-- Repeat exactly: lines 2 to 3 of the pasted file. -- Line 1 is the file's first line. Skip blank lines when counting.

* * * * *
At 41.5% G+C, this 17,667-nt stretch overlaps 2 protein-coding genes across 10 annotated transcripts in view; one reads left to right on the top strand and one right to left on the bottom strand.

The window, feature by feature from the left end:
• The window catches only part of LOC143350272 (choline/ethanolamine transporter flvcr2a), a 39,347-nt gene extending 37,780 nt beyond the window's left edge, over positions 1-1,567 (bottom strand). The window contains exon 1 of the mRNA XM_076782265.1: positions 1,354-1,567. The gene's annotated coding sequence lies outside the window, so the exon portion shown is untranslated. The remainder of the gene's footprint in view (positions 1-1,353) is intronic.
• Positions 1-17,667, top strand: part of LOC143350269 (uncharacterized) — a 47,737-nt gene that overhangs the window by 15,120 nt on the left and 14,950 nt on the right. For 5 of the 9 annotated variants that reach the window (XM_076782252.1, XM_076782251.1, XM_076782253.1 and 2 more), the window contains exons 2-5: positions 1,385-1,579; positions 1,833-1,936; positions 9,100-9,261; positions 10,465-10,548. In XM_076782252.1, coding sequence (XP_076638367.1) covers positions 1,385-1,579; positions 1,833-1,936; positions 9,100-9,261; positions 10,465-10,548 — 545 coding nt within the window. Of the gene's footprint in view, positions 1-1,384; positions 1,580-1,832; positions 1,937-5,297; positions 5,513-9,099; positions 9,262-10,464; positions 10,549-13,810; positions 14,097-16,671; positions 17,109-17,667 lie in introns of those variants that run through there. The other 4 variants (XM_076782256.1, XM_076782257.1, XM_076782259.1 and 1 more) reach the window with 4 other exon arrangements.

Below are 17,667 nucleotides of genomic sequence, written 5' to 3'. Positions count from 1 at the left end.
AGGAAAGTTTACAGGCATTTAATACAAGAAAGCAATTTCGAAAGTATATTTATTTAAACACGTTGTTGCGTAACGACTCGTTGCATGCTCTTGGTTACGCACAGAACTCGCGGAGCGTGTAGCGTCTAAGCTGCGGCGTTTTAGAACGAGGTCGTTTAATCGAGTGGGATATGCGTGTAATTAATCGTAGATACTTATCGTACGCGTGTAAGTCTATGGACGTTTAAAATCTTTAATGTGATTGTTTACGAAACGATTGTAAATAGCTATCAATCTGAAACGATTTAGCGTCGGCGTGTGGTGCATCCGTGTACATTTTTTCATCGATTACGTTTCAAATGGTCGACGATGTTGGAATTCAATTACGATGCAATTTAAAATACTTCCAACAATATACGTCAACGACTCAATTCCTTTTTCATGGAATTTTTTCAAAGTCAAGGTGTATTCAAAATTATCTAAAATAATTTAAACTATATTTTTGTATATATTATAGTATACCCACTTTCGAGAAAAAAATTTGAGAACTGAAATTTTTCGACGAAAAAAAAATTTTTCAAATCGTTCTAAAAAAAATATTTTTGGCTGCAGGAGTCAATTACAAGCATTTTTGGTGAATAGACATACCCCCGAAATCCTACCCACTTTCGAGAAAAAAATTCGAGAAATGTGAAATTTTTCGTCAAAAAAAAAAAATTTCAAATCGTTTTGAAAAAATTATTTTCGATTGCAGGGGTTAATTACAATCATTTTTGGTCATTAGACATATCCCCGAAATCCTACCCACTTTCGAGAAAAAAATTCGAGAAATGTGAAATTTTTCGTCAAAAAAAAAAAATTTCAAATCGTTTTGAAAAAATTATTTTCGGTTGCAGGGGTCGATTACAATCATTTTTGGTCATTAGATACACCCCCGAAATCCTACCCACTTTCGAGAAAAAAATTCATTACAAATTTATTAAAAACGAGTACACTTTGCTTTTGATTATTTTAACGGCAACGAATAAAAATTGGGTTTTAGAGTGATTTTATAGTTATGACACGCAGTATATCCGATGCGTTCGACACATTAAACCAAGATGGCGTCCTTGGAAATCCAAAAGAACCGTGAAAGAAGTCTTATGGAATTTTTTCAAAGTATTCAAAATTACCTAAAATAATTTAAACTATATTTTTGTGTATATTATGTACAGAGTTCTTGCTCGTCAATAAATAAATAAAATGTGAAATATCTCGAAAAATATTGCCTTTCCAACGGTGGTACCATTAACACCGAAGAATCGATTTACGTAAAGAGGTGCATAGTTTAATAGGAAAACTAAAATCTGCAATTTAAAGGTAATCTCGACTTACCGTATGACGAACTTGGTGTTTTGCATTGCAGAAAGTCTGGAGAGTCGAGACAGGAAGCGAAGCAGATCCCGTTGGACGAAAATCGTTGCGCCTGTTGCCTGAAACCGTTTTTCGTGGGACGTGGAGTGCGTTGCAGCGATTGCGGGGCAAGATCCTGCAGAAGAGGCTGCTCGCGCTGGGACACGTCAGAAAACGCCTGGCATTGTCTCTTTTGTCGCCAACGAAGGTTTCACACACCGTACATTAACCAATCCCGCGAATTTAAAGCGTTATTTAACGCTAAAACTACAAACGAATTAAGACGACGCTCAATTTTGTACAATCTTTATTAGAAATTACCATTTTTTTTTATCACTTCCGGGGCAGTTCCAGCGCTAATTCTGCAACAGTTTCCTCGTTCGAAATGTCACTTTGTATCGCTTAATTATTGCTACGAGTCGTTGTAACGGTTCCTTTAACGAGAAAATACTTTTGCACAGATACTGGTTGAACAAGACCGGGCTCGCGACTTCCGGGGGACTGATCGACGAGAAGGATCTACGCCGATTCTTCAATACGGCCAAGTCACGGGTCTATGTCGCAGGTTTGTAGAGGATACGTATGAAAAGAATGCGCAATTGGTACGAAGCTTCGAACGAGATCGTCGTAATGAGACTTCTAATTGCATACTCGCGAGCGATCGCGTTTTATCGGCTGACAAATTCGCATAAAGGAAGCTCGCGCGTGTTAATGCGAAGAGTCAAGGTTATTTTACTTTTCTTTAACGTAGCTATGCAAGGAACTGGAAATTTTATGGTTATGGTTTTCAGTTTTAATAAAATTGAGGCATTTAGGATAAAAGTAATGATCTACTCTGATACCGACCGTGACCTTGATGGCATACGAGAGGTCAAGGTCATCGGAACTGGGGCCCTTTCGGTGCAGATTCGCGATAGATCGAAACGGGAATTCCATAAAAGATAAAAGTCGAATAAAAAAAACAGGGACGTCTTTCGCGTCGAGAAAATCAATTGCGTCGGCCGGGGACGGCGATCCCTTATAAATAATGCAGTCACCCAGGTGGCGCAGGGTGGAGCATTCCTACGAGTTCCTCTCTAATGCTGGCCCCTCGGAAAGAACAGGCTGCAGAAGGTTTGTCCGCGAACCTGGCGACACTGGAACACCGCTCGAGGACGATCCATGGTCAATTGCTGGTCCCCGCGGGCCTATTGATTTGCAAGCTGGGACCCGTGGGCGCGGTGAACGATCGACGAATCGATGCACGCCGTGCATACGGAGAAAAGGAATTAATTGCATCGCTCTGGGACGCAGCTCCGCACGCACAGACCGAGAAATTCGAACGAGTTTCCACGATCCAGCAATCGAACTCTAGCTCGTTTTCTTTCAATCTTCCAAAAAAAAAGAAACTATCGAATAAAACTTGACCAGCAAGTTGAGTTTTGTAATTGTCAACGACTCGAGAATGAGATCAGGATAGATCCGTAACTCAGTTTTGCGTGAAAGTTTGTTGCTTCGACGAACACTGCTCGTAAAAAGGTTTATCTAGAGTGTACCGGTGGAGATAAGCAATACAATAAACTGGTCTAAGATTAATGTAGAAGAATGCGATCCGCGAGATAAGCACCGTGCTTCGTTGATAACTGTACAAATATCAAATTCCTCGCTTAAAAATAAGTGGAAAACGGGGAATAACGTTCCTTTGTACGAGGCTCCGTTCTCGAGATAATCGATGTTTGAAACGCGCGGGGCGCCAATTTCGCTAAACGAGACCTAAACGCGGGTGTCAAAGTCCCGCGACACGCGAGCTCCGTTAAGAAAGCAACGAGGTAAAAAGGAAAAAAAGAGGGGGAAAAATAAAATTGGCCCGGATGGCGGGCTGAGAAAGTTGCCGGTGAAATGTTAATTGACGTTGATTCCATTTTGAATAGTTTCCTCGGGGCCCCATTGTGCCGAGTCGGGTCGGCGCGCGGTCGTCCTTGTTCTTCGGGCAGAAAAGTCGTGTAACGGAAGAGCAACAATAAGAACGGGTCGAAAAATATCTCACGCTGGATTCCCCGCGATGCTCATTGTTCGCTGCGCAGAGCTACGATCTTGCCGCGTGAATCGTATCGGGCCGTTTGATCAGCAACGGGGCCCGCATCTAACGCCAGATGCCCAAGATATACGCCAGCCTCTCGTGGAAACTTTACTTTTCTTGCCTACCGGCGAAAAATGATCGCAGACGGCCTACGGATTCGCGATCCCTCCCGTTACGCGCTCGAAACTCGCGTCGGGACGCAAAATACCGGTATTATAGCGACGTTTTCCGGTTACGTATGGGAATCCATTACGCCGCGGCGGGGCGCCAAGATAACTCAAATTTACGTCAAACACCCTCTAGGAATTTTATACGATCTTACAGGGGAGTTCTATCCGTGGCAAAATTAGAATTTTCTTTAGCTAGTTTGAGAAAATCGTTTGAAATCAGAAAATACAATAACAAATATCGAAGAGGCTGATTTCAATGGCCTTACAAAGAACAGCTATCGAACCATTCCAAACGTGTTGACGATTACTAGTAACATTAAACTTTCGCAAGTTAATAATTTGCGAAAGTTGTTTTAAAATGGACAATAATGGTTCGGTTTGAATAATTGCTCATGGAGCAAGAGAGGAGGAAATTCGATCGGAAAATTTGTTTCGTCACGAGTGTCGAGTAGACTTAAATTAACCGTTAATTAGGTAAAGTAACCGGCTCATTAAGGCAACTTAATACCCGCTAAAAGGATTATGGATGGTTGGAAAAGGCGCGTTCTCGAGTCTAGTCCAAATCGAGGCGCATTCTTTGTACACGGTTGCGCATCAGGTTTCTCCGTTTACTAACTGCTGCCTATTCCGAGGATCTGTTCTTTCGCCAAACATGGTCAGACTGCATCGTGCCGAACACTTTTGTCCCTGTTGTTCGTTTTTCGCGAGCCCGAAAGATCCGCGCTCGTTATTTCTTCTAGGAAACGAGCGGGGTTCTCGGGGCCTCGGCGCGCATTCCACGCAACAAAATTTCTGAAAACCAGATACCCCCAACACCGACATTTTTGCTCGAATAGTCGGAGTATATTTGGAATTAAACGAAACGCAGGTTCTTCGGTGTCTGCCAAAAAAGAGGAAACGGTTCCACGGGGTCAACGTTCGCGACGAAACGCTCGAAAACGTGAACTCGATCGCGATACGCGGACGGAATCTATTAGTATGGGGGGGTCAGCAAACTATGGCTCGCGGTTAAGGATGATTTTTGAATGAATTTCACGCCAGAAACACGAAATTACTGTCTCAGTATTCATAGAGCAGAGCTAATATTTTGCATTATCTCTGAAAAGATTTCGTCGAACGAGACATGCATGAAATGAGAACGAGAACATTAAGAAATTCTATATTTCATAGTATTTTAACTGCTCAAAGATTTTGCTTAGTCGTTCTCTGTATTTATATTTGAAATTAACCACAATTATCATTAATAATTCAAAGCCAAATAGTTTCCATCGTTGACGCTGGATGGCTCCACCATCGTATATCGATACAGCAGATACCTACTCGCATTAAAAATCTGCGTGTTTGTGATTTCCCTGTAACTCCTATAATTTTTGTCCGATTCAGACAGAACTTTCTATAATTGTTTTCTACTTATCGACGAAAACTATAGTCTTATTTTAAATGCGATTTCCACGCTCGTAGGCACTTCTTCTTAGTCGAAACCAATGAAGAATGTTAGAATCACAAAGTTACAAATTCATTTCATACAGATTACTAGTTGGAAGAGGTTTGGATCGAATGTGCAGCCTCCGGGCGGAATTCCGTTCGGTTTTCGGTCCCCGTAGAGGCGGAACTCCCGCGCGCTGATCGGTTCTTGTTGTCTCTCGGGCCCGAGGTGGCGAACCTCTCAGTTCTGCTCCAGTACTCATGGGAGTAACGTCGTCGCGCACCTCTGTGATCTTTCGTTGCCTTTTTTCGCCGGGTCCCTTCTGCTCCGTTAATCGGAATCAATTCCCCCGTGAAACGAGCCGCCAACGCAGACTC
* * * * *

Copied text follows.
The window, feature by feature from the left end:
• The window catches only part of LOC143350272 (choline/ethanolamine transporter flvcr2a), a 39,347-nt gene extending 37,780 nt beyond the window's left edge, over positions 1-1,567 (bottom strand). The window contains exon 1 of the mRNA XM_076782265.1: positions 1,354-1,567. The gene's annotated coding sequence lies outside the window, so the exon portion shown is untranslated. The remainder of the gene's footprint in view (positions 1-1,353) is intronic.